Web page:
Historic Parallels Of Texas Abortion Law Bounty System : Planet Money : The Indicator from Planet Money The Texas abortion law includes an unusual provision: a financial incentive to report others. On today's show, we look into another time in U.S. history where the government tried bounties.

Do You Want To Live In A Bounty Economy?

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SYLVIE DOUGLIS, BYLINE: NPR.

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SALLY HERSHIPS, HOST:

The Supreme Court's decision not to block the state of Texas' new abortion law could mean major changes for access to abortion in the U.S. The new law bans most abortions around the time a pulse from a fetus can be detected. That's around six weeks - before most people even know they're pregnant. And the law applies even in cases of rape or incest. Similar so-called heartbeat laws have been blocked by the courts before, but there's something unusual about Texas' new law. There's this one very specific provision - a bounty. Richard Blackett remembers where he was when he heard about it.

RICHARD BLACKETT: I was watching the television with my wife. And I turned to her and I said, this sounds like the Fugitive Slave Law of 1850.

DARIAN WOODS, HOST:

Richard is a retired professor who lives in Nashville. He used to teach American and Caribbean history at Vanderbilt University. And he's written two books about the Fugitive Slave Act.

BLACKETT: The government provided a bounty for the recapture of fugitive slaves.

HERSHIPS: Back in 1850, the United States federal government actually offered a payment - a bounty for capturing and returning fugitives from slavery. And if you got caught helping, Richard says, you could be fined up to a thousand dollars. He says that law reminds him of the one Texas just enacted. It also offers a bounty - this time $10,000 to private citizens who can sue anyone for, quote, "aiding or abetting a woman in getting an abortion."

I'm Sally Herships in for Stacey Vanek Smith.

WOODS: And I'm Darian Woods. This is THE INDICATOR FROM PLANET MONEY.

Just today, the Department of Justice announced that it is suing to block the law. It's unclear whether that move will be successful or what will happen next. But we can look back at the Fugitive Slave Act to see how an economy sprang up around this one piece of legislation in the past and at the unexpected consequences that can happen when the government steps in with a bounty system.

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HERSHIPS: In some ways, 1850 felt a little bit like today. The country was really divided. Today, it's red state, blue state, Trump, the pandemic. Then, it was north, south and slavery. Slavery was legal in Southern states like Georgia, Mississippi and Kentucky. But antislavery sentiment was gaining, and the country was teetering on the brink of civil war, so Congress passed the Fugitive Slave Act. Supporters said it was seen as a way to maintain some kind of peace, to retain the union.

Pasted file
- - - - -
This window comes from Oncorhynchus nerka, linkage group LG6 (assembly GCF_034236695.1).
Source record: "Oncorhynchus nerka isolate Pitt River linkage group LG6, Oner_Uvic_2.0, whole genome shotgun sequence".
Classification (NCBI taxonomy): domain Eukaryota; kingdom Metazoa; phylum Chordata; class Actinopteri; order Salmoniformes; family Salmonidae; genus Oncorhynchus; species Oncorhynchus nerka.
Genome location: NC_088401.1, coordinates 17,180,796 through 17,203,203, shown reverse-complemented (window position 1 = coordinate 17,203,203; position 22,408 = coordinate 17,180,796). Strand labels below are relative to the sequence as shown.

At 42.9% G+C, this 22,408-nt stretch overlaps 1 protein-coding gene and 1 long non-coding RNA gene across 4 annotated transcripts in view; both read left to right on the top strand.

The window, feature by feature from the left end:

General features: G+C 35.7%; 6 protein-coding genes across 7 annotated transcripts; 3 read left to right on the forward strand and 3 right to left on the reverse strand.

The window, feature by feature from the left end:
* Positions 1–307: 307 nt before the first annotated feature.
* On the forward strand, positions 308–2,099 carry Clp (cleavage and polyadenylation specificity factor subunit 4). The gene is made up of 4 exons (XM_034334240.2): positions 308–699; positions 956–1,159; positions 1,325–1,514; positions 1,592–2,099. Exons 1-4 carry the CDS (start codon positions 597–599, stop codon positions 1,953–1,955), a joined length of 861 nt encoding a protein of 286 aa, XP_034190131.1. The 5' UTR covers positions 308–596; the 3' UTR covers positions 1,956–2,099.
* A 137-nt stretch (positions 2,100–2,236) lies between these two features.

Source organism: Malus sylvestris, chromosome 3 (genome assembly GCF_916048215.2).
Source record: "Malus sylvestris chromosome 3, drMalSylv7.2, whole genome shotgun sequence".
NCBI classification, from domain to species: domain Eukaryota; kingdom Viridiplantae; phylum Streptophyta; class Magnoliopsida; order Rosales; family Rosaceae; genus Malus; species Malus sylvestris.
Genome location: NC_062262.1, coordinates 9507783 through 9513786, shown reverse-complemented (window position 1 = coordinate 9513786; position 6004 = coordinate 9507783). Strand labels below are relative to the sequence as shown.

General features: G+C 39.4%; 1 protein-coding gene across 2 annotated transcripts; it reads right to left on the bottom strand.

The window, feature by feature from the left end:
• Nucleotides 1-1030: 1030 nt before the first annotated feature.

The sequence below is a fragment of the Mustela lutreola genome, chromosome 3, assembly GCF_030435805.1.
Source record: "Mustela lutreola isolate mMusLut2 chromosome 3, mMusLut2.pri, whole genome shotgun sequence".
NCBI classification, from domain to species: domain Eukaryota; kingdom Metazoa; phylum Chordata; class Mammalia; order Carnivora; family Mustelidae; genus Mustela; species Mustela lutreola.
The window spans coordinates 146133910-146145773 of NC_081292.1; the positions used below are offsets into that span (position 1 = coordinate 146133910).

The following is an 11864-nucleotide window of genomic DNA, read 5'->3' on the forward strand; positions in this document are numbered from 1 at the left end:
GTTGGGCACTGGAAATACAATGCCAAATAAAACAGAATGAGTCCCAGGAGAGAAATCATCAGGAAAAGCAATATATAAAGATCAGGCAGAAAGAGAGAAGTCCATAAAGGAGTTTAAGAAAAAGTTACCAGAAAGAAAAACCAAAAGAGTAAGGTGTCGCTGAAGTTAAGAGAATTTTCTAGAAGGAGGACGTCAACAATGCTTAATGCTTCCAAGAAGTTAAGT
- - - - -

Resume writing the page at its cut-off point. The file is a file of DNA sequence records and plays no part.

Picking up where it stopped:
WOODS: The law said that if a fugitive from slavery made it into a free state where slavery was illegal, they could still be captured and returned. And the federal government was offering cash - a bounty. Bounty hunters advertised their services to cash in.

BLACKETT: There was one particular Southern sheriff who put advertisements saying that he had the means, he had dogs who would help to recapture people who were running away.

HERSHIPS: This particular sheriff would try to cut deals. For example, he would negotiate with bounty hunters in Canada. If they stopped the fugitives from slavery from crossing the U.S.-Canadian border, they could share in the reward. Commissioners or judges were put in places to hear cases. There was a lot of money floating around. And this entire market sprang up to take advantage of all of that cash.

BLACKETT: The federal government had to pay for all of that - the per diem expenses, the rail tickets, the accommodation fees.

WOODS: Richard says that there was even fraud - people padding expenses and cooking the books. But by the time the law was passed, almost all Northern newspapers refused to carry slave advertisements. So those who claimed people as property found a workaround. They made broadsides, which were flyers advertising the need to recapture a particular individual. And he says the law was received in the way you might expect. It was very popular among white people in the South but very unpopular in Black communities and in some Northern states.

BLACKETT: Another feature of the law, which created a huge backlash even among people who were not opposed to slavery, is that if a local policeman turns to an individual, a citizen, a white person or a Black person, and says, you need to help me recapture this person, this suspected fugitive, and that person declined, they can be charged. They can be fined.